Hot on the heels of the recent changes to Australia’s pay secrecy laws, employers with 100 or more employees may soon be obligated to publicly share their gender pay gap information.
Earlier this month, the Albanese government introduced the Workplace Gender Equality Amendment (Closing the Gender Pay Gap Bill 2023 (available here) as part of their plan to eliminate Australia’s gender pay gap. With reporting to commence in 2024, each employer with 100 or more employees will be forced to submit their workforce gender pay gap data to the Workplace Gender Equality Agency (WGEA) and make it publicly available on the WGEA website.
Submitting this data is not a new requirement for businesses, however, there has never before been an obligation for employers to make this data publicly available.
With the current figures for Australia’s gender pay gap being that, on average, women working full time can expect to earn 14.1% less than men per week, many commentators have praised the Bill’s introduction.
Others, however, have questioned the validity of the data required to be published. For example, the new rules only require employers to publish simple aggregates of their pay data, which may not tell the ‘whole story’. An Associate Professor of Finance from UNSW, in his opinion piece (available here) suggests that this data may not assist in finding the right solutions for the right problems.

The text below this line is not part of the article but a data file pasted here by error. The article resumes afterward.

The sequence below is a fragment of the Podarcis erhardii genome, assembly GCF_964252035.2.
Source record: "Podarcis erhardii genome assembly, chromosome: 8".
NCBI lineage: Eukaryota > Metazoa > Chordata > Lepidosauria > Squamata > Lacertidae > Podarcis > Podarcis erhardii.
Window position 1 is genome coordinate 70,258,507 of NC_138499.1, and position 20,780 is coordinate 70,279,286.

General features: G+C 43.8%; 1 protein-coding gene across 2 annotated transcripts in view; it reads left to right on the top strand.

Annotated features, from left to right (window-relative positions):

As an example, the opinion piece provides the following scenarios:
1. Imagine there’s a company with 101 employees. One of these employees is a male CEO who is paid ten times as much as the 100 remaining employees (50 men and 50 women), who are all paid the same salary. This would translate to a 17.6% gender pay gap based on the information they would need to make publicly available.
2. Alternatively, imagine instead in this company, the CEO does not take a salary, but deliberately pays women 2 cents less than men. The data that must be made publicly available would show that no gender pay gap exists within the company.
While this Bill’s introduction is a significant step forward in eliminating gender pay inequality in Australia, it will remain to be seen whether the Bill will be adapted following exploration of its shortfalls and introduce different data collection requirements. However, it is safe to assume that this isn’t an unlikely possibility, with pay equality seemingly at the forefront of the Albanese government’s agenda for the Australian workforce.
If it isn’t being done already, all employers (regardless of the size of the enterprise) should be regularly reviewing their workforce gender pay gap information. In particular, making sure the data is subject to thorough analysis so that the causes of any inequality can be properly addressed.
Relationships. Respect. Results
Sign up for our 'Tips & Trends' Articles
You will get short, relevant articles on topical areas with actionable steps and real commentary